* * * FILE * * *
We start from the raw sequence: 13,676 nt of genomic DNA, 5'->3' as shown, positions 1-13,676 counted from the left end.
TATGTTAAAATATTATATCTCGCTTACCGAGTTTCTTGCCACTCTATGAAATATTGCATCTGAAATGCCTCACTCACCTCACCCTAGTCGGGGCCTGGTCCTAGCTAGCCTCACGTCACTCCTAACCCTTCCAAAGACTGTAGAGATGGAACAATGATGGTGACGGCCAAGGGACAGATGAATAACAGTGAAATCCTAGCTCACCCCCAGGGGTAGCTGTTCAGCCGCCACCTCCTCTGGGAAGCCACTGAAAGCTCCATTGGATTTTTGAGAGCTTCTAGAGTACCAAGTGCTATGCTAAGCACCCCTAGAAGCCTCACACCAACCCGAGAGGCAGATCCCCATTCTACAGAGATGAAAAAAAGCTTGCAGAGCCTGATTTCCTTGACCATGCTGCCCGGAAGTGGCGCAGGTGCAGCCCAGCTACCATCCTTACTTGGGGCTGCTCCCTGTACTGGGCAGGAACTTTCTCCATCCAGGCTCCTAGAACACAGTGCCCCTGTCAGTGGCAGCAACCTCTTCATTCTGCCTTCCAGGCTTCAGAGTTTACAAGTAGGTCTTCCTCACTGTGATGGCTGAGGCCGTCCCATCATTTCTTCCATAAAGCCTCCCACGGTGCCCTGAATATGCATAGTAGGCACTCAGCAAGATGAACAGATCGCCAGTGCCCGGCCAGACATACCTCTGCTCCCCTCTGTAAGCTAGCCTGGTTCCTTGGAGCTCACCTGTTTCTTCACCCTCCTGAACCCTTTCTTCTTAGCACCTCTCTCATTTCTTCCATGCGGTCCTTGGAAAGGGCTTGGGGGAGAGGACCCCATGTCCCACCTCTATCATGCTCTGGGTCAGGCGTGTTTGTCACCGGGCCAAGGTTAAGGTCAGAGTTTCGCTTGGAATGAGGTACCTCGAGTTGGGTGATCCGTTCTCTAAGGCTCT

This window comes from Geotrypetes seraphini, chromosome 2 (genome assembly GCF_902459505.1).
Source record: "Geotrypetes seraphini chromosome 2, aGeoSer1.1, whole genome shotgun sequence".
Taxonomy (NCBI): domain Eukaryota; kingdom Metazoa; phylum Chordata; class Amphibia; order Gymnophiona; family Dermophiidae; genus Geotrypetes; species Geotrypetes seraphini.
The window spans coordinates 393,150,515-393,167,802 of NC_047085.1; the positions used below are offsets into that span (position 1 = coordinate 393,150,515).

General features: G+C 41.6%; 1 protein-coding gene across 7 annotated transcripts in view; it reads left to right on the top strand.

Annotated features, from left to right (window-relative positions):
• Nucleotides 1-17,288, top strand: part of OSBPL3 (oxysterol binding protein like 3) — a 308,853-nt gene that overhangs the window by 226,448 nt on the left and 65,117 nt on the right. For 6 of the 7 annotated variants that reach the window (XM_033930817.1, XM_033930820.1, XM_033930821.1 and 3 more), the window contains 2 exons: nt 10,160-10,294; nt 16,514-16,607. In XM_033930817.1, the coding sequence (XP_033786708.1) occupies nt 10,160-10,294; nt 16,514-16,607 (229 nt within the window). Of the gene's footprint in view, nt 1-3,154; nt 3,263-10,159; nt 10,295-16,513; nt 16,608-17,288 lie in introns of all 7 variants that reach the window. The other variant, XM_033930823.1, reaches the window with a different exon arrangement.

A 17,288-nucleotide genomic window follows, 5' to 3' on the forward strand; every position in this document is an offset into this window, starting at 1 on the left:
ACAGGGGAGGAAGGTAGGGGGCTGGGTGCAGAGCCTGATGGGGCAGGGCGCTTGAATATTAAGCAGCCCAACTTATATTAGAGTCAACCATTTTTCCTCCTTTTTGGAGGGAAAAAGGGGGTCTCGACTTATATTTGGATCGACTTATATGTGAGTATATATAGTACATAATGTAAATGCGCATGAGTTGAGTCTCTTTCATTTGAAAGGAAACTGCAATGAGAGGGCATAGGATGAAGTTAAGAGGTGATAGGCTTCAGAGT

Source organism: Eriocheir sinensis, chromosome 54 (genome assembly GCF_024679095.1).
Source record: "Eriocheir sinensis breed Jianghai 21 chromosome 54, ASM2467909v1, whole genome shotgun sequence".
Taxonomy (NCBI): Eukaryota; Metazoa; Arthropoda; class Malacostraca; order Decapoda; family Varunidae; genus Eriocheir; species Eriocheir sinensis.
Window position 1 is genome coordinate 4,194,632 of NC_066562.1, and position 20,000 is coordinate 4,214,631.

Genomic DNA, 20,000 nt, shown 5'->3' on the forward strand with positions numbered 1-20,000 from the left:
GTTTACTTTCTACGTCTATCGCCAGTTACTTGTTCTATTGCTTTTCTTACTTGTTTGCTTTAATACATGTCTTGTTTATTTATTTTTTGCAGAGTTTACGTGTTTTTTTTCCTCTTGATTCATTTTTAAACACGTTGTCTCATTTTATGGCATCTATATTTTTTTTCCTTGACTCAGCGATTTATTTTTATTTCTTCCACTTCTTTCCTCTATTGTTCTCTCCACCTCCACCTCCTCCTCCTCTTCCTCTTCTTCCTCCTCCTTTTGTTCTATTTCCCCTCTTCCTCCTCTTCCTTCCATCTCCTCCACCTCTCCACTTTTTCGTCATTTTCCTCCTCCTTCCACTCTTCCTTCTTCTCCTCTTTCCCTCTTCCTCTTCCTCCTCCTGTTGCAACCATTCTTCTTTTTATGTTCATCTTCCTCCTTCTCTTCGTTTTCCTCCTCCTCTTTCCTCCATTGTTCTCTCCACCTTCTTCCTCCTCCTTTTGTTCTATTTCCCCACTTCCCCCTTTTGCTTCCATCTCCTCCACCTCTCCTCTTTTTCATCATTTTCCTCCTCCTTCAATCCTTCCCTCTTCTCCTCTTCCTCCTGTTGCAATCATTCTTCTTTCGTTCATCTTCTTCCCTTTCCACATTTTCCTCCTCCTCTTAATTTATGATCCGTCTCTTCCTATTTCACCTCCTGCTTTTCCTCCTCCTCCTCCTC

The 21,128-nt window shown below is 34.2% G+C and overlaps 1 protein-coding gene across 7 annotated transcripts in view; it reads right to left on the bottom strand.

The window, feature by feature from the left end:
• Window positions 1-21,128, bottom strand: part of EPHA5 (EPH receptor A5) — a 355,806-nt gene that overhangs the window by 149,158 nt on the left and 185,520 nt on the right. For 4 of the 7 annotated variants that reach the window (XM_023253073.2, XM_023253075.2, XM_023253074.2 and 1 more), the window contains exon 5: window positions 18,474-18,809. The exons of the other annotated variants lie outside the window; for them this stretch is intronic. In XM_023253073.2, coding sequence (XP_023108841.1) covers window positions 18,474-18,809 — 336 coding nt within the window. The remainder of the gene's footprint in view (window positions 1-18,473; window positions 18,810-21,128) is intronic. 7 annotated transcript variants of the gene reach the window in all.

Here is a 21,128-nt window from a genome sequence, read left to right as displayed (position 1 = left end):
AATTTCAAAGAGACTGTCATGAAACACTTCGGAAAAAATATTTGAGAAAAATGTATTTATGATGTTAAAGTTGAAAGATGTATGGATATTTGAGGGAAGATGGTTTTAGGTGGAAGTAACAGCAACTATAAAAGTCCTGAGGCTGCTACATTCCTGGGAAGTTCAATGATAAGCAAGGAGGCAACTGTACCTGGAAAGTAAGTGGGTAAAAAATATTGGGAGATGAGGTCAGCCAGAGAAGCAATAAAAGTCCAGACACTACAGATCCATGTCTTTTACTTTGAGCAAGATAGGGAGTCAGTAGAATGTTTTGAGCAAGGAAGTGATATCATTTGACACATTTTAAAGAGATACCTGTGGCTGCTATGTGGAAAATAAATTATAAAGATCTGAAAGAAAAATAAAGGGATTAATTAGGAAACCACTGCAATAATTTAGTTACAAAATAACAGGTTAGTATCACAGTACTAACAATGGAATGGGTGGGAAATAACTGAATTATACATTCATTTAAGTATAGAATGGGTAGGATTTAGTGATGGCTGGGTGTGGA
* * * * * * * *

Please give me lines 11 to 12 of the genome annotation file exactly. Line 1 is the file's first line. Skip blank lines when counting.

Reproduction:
ACAGGGGAGGAAGGTAGGGGGCTGGGTGCAGAGCCTGATGGGGCAGGGCGCTTGAATATTAAGCAGCCCAACTTATATTAGAGTCAACCATTTTTCCTCCTTTTTGGAGGGAAAAAGGGGGTCTCGACTTATATTTGGATCGACTTATATGTGAGTATATATAGTACATAATGTAAATGCGCATGAGTTGAGTCTCTTTCATTTGAAAGGAAACTGCAATGAGAGGGCATAGGATGAAGTTAAGAGGTGATAGGCTTCAGAGT

Source organism: Eriocheir sinensis, chromosome 54 (genome assembly GCF_024679095.1).